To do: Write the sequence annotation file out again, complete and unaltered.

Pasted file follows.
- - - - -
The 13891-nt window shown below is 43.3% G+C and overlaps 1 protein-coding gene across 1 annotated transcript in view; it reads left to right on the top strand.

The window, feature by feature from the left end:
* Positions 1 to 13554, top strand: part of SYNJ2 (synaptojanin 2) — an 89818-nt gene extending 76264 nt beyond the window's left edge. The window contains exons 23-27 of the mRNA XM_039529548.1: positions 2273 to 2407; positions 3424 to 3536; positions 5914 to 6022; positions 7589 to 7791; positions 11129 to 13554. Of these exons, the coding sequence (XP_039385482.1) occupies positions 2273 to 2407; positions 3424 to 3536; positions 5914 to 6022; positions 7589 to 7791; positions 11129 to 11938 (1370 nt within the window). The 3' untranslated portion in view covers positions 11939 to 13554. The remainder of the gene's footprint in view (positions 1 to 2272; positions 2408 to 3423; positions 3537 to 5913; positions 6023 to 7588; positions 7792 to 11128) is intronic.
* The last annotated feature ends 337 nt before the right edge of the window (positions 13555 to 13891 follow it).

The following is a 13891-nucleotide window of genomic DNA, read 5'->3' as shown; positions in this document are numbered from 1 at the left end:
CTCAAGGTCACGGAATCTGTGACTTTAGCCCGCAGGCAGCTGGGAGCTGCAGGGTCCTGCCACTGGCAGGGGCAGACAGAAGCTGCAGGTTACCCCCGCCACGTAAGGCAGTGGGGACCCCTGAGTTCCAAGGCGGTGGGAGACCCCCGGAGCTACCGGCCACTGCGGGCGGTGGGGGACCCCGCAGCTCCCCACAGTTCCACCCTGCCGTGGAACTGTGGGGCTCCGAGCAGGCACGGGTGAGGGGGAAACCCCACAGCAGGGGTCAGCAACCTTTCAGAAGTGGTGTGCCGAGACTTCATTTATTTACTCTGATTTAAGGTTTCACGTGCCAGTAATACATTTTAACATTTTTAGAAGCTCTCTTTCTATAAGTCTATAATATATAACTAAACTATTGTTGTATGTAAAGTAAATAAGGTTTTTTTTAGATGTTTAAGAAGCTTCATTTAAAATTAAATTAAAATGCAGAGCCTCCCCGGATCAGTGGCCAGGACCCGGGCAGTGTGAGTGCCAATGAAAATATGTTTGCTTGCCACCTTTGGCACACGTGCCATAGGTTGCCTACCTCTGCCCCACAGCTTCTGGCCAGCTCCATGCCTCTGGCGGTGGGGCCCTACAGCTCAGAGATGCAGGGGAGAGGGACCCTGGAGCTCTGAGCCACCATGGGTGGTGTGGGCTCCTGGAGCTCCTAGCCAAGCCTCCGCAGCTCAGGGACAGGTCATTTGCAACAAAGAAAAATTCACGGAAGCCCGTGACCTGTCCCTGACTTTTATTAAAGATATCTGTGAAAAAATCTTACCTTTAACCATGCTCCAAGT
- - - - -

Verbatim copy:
The 13891-nt window shown below is 43.3% G+C and overlaps 1 protein-coding gene across 1 annotated transcript in view; it reads left to right on the top strand.

The window, feature by feature from the left end:
* Positions 1 to 13554, top strand: part of SYNJ2 (synaptojanin 2) — an 89818-nt gene extending 76264 nt beyond the window's left edge. The window contains exons 23-27 of the mRNA XM_039529548.1: positions 2273 to 2407; positions 3424 to 3536; positions 5914 to 6022; positions 7589 to 7791; positions 11129 to 13554. Of these exons, the coding sequence (XP_039385482.1) occupies positions 2273 to 2407; positions 3424 to 3536; positions 5914 to 6022; positions 7589 to 7791; positions 11129 to 11938 (1370 nt within the window). The 3' untranslated portion in view covers positions 11939 to 13554. The remainder of the gene's footprint in view (positions 1 to 2272; positions 2408 to 3423; positions 3537 to 5913; positions 6023 to 7588; positions 7792 to 11128) is intronic.
* The last annotated feature ends 337 nt before the right edge of the window (positions 13555 to 13891 follow it).

The following is a 13891-nucleotide window of genomic DNA, read 5'->3' as shown; positions in this document are numbered from 1 at the left end:
CTCAAGGTCACGGAATCTGTGACTTTAGCCCGCAGGCAGCTGGGAGCTGCAGGGTCCTGCCACTGGCAGGGGCAGACAGAAGCTGCAGGTTACCCCCGCCACGTAAGGCAGTGGGGACCCCTGAGTTCCAAGGCGGTGGGAGACCCCCGGAGCTACCGGCCACTGCGGGCGGTGGGGGACCCCGCAGCTCCCCACAGTTCCACCCTGCCGTGGAACTGTGGGGCTCCGAGCAGGCACGGGTGAGGGGGAAACCCCACAGCAGGGGTCAGCAACCTTTCAGAAGTGGTGTGCCGAGACTTCATTTATTTACTCTGATTTAAGGTTTCACGTGCCAGTAATACATTTTAACATTTTTAGAAGCTCTCTTTCTATAAGTCTATAATATATAACTAAACTATTGTTGTATGTAAAGTAAATAAGGTTTTTTTTAGATGTTTAAGAAGCTTCATTTAAAATTAAATTAAAATGCAGAGCCTCCCCGGATCAGTGGCCAGGACCCGGGCAGTGTGAGTGCCAATGAAAATATGTTTGCTTGCCACCTTTGGCACACGTGCCATAGGTTGCCTACCTCTGCCCCACAGCTTCTGGCCAGCTCCATGCCTCTGGCGGTGGGGCCCTACAGCTCAGAGATGCAGGGGAGAGGGACCCTGGAGCTCTGAGCCACCATGGGTGGTGTGGGCTCCTGGAGCTCCTAGCCAAGCCTCCGCAGCTCAGGGACAGGTCATTTGCAACAAAGAAAAATTCACGGAAGCCCGTGACCTGTCCCTGACTTTTATTAAAGATATCTGTGAAAAAATCTTACCTTTAACCATGCTCCAAGT